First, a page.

July 17, 2013
Despite Sometimes Bad Press, Statins Have Few Side Effects

London—Adverse events associated with statins get a lot of notice because their use is so widespread, but that doesn’t mean the cholesterol-lowering drugs actually cause a lot of side effects, according to a new meta-analysis.

The research, published by the journal Circulation: Cardiovascular Quality and Outcomes, reviewed data from 135 previous drug studies to evaluate the safety of the seven statins on the market. Study authors conclude that “as a class, adverse events associated with statin therapy are not common.”

Simvastatin and pravastatin, marketed as Zocor and Pravachol, respectively, were found to have the best safety profile in the class, especially at low to moderate doses. The authors noted the 9% increased risk of diabetes among statin users, but also pointed out that 250 patients would need to be treated with a statin for one additional case of diabetes to be diagnosed.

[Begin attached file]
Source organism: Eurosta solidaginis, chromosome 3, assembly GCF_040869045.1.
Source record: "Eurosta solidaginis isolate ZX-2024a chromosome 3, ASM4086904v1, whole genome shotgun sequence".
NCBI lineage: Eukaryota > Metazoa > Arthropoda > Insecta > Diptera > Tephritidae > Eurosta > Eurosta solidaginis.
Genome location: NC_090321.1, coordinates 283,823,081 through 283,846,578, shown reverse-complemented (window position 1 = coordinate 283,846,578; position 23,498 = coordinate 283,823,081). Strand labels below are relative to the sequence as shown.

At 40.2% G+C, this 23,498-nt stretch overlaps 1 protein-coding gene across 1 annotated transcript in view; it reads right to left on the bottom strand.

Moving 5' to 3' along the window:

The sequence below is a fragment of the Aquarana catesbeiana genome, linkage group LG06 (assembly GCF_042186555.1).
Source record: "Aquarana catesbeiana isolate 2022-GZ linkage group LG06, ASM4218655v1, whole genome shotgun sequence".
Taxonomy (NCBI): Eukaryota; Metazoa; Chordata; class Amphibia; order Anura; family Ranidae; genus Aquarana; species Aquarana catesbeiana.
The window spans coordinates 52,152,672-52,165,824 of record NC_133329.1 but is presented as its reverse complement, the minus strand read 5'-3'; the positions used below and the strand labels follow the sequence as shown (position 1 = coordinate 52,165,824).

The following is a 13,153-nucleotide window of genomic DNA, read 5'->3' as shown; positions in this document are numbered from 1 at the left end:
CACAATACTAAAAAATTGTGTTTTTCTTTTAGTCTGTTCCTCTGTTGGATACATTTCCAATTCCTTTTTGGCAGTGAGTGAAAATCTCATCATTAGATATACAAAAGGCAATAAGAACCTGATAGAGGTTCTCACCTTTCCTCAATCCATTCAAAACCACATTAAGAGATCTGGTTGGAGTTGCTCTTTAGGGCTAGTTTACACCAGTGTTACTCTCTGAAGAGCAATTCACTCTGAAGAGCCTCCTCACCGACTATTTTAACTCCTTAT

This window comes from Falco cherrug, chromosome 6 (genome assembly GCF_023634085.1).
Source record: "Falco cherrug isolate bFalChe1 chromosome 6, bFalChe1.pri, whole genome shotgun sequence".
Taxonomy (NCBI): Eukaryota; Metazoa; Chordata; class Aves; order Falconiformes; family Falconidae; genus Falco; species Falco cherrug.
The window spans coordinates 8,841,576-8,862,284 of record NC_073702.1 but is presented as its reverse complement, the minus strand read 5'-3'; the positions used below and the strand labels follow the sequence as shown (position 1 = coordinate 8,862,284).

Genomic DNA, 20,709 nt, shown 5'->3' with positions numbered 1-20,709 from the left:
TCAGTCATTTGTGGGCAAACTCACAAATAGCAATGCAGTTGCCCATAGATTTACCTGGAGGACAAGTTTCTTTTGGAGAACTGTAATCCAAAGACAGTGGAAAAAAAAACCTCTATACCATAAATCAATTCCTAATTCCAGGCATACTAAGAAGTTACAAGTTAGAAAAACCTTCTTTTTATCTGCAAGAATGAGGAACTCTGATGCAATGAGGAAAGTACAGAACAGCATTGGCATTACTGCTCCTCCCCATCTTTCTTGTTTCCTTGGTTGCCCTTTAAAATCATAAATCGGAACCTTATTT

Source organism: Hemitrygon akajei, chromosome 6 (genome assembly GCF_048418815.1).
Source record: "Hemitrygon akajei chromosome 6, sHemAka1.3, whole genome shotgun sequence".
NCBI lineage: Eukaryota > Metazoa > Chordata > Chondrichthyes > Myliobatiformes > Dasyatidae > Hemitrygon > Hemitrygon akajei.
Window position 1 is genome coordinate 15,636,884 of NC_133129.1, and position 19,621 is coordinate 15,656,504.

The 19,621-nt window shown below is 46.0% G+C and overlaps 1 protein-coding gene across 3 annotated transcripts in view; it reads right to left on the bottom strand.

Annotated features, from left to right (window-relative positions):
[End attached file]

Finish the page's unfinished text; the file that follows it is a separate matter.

“I am concerned that patients may misunderstand this small increase in risk and stop adhering to their medications," said lead author Huseyin Naci, MHS, a doctoral candidate at the London School of Economics and Political Science and research fellow at Harvard Medical School's Department of Population Medicine. Naci added that the proven ability of statins to significantly cut the rate of death and hospitalization in patients with heart disease outweighs the "small increase in diabetes risk.”

Trials reviewed by researchers were published between 1985 and early 2013 and included almost 250,000 patients. Those studies, which lasted on average slightly longer than a year, either compared statins to each other or to a placebo.

While the review found no increased risk of cancer in statin users, the drugs were associated with an increase in liver enzymes, which Naci said is typically reversible and resulted in a very low rate of actual liver toxicity in patients on the drugs.

“Although the benefits of statins clearly outweigh risks at the population level, individualizing such benefits and risks is more difficult,” he said. “This brings into sharp focus the importance of identifying the individuals who stand to benefit the most from statin therapy.”

U.S. Pharmacist Social Connect